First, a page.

Global reinsurers performed well in the first half of 2021, according to a new report from Willis Re. Reinsurers expanded their capital base and posted strong headline underwriting results and ROEs. Underlying ROEs were less strong, but still noticeably improved, according to the report.
Total capital dedicated to the global reinsurance industry was $688 billion at the end of the first half, a 4% increase from its level as of December 31, 2020. The rise was driven primarily by strong net income, according to Willis Re. In order to fuel organic growth in the positive rating environment, reinsurers retained more income than has been typical in recent years.
Reinsurers achieved an exceptionally strong premium growth rate of 15% during the first half. Their weighted average reported combined ratio was 94.1%, which closely matches figures reported for the 2016 to 2019 half years, Willis Re reported. While there has been abnormally high natural catastrophe activity so far in 2021, the ratio is a dramatic improvement from the COVID-19-impacted 104.1% reading for H1 2020. Reported combined ratios also benefited from slightly higher levels of reserve releases, reversing a trend of declining releases since 2017.
Reinsurers underlying half-year combined ratio, excluding prior year development and normalising for natural catastrophe losses, has improved steadily since 2017, Willis Re reported. That improvement continued in the first half, falling from 98.6% in H1 2020 to 98.4%. A lower expense ratio helped drive the improved combined ratios, with rapid premium growth more than offsetting rising costs.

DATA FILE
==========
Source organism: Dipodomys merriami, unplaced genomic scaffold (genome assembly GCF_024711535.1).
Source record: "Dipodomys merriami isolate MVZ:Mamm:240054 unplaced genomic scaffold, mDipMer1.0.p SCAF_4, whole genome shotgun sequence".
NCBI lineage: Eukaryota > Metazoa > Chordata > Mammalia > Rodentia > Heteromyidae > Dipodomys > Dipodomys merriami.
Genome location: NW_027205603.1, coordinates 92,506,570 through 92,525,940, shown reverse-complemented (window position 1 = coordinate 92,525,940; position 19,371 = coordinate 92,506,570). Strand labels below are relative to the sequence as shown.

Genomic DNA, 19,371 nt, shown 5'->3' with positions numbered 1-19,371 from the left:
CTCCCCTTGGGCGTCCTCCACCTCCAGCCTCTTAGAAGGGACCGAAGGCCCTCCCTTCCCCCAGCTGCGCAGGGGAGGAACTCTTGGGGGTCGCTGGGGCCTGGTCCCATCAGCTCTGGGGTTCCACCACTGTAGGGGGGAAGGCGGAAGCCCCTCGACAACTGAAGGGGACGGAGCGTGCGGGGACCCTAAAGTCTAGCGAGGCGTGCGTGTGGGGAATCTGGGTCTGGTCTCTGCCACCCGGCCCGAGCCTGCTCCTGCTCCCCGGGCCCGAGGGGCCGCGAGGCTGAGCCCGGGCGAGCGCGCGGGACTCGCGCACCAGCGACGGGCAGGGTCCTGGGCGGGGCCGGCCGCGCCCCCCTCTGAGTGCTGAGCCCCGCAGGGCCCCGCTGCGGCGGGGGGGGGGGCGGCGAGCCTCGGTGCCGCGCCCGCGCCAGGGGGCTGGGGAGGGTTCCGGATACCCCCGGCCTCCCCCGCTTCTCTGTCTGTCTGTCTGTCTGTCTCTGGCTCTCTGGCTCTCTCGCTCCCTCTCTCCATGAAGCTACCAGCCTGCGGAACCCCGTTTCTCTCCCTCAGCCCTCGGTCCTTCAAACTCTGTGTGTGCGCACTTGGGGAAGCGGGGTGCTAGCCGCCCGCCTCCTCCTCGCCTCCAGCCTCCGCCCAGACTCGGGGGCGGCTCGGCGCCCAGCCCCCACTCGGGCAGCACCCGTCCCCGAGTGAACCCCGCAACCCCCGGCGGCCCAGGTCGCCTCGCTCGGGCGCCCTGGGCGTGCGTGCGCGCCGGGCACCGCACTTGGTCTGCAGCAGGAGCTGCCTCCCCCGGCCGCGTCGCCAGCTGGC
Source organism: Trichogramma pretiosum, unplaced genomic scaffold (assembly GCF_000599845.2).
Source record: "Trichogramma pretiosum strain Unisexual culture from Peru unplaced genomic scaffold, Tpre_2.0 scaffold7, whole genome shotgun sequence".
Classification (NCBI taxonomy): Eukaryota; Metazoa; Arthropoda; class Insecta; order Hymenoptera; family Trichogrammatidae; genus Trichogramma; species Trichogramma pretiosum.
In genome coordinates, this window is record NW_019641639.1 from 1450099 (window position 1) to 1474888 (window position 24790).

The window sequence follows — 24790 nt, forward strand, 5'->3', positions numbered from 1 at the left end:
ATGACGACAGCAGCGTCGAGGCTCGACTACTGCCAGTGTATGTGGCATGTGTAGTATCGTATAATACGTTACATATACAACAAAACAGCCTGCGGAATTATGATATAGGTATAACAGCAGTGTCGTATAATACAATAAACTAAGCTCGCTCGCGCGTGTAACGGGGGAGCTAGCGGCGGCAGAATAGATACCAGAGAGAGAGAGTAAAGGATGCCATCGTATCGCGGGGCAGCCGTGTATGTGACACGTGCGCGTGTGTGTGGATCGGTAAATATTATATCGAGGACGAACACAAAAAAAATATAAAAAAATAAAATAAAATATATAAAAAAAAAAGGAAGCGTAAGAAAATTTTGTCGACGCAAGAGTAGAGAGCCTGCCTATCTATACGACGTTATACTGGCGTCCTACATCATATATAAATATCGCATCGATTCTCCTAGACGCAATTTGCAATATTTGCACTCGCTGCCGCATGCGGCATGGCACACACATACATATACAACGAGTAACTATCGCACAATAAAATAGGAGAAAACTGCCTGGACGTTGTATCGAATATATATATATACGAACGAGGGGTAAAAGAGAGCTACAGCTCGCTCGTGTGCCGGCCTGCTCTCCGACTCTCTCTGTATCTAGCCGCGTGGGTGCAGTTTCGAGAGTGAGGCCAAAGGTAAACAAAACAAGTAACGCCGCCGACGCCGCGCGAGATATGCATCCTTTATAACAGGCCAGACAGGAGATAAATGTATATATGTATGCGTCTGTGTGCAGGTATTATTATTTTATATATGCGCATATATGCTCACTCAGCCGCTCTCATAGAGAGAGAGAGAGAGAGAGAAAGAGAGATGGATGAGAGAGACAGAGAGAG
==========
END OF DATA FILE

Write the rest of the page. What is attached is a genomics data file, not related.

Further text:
The average ROE experienced a strong rebound, driven by improved investment returns. The reported ROE bounced back from last year’s -0.7% to hit 13.9%, while the underlying ROE more than doubled to 6.3%. However, the underlying ROE still remains below the industry’s cost of capital, Willis Re said.
“Reinsurance providers will be heartened by these results,” said James Kent, global CEO of Willis Re. “The industry has endured several years of below-par performance, capped by the calamitous experience of COVID-19. Now the remedial work reinsurers have undertaken over the past several years is bearing fruit. Unfortunately, though, very strong premium growth in the first half of this year was achieved against combined ratios which are not much lower than during the softer parts of the cycle, therefore leaving underlying ROEs still languishing below the cost of capital.”